Doctor of Philosophy (PhD)


Renewable Natural Resources

Document Type



The goal of this project was to develop streamlined protocols that could be integrated into a standardized approach for vitrification of germplasm for all aquatic species. Vitrification (freezing by formation of “glass” rather than crystalline ice) is simple, fast, inexpensive, can be potentially used to preserve samples in the field, and offers new options for germplasm management especially appropriate for small fishes. Sperm were studied from freshwater fish (channel catfish Ictalurus punctatus), viviparous freshwater fish (green swordtail Xiphophorus hellerii), and marine fishes (spotted seatrout Cynoscion nebulosus, red snapper Lutjanus campechanus, red drum Sciaenops ocellatus, and southern flounder Paralichthys lethostigma). To reduce toxicity, combinations of cryoprotectants at reduced concentrations with incorporation of trehalose and polymers were used to enhance glass formation. For freezing, samples were suspended on 10-µL polystyrene loops and plunged into liquid nitrogen. Thawing was done at 24ºC using Hanks’ balanced salt solution at 300 mOsmol/kg for freshwater species, and seawater at 1,020 mOsmol/kg for marine species. Quality after vitrification was evaluated by sperm motility, membrane integrity and when possible fertility. Post-thaw motility of sperm in marine fishes was higher (as high as 70%) than in freshwater fishes (as high as 20%). The percentage of membrane-intact sperm for marine fishes was ~20% except for southern flounder (11%). For freshwater fishes, the percentage of membrane-intact sperm for swordtail was low (<12%) compared to channel catfish (~50%). Adaptations by marine fish to high osmotic pressures could explain the survival in the high cryoprotectant concentrations (40 – 60%) required for vitrification. This research yielded the first successful vitrification of sperm in these fishes and production of offspring from vitrified sperm in channel catfish, green swordtail, and southern flounder. Sperm vitrification offers an alternative approach to conventional cryopreservation for conservation of valuable genetic lineages, such as endangered species, model strains used in research, and improved farmed strains. Furthermore, sperm vitrification could be used to transport cryopreserved sperm from the field to the laboratory to expand genetic resources available for germplasm repositories. This technique could be utilized to reconstitute genetic lines, and as a new option for conservation biology in imperiled aquatic species.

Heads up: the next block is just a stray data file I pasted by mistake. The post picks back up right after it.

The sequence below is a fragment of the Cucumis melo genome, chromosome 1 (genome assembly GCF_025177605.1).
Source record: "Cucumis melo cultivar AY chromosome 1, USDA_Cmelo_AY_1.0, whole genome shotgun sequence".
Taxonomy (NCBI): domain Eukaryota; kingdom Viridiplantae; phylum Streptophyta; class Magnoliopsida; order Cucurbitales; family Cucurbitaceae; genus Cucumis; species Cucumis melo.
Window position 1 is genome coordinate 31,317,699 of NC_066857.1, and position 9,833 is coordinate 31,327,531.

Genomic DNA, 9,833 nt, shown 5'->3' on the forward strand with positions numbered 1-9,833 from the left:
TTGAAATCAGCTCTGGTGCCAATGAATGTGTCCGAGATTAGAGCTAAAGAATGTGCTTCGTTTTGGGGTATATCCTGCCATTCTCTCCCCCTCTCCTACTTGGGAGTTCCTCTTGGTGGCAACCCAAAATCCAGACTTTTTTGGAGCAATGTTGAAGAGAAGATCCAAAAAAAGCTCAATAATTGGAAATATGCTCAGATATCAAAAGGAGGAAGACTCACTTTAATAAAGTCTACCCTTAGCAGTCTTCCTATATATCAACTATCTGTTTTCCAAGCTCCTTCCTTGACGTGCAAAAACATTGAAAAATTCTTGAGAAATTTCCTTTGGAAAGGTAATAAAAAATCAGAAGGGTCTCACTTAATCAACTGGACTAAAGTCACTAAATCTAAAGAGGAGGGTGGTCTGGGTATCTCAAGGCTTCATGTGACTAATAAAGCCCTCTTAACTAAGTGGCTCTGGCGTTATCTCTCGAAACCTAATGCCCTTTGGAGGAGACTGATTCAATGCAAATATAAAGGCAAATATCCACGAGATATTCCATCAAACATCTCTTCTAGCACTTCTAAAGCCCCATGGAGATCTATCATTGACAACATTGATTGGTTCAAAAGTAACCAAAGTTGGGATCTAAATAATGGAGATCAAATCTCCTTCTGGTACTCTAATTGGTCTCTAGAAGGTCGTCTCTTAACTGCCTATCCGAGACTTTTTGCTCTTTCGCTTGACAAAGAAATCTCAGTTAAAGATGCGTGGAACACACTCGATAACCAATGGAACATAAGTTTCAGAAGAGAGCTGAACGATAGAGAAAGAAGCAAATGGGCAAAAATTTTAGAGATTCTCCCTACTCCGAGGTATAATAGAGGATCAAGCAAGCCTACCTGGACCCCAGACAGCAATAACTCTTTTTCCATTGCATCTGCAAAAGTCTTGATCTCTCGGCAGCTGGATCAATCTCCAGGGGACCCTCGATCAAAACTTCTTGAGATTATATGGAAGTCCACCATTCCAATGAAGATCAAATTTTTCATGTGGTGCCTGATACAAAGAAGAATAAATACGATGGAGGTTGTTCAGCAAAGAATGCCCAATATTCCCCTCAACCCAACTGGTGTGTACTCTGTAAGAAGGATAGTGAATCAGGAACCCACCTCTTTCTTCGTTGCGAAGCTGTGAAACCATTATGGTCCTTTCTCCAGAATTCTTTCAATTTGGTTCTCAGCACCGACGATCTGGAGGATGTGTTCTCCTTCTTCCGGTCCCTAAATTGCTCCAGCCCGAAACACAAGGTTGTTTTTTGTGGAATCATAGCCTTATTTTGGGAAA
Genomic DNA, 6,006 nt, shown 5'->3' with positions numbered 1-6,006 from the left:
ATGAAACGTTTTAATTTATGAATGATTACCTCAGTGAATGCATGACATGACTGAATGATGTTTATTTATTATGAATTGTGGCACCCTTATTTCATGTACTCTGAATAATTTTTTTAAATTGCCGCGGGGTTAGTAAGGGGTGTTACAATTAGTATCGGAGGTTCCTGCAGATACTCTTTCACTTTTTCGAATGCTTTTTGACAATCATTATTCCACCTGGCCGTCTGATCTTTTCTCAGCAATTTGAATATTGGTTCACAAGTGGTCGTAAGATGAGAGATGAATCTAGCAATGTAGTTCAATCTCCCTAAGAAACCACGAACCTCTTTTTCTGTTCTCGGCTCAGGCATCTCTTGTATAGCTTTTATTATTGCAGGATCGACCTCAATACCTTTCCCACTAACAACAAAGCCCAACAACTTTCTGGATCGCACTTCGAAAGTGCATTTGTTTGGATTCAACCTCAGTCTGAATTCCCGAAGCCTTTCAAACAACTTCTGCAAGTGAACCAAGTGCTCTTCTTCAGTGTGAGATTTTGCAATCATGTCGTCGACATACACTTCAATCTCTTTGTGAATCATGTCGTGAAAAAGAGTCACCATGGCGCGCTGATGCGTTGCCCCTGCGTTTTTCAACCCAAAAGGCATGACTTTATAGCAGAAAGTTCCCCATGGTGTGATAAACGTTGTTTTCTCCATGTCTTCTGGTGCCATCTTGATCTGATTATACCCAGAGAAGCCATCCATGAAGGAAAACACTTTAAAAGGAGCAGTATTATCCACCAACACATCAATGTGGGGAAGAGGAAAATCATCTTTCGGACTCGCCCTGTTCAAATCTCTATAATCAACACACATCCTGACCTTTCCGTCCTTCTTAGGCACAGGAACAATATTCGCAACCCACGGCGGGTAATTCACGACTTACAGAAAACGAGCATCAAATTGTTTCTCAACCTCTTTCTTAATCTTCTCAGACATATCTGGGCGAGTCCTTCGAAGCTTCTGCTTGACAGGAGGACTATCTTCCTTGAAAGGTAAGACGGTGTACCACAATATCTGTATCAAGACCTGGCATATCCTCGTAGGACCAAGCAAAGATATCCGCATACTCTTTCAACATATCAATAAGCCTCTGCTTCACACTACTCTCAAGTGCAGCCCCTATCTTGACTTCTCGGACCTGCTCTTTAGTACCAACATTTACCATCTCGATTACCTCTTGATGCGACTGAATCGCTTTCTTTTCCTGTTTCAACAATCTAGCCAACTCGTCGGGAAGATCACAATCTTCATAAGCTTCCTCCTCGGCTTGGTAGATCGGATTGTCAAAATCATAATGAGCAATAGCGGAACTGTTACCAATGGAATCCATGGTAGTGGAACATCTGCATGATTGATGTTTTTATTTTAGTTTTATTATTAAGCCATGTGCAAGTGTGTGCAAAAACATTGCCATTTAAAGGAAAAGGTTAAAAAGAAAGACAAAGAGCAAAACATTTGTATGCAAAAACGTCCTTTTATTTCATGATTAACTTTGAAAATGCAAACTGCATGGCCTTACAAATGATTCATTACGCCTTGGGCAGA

Document Availability at the Time of Submission

Release the entire work immediately for access worldwide.

Committee Chair

Tiersch,Terrence R.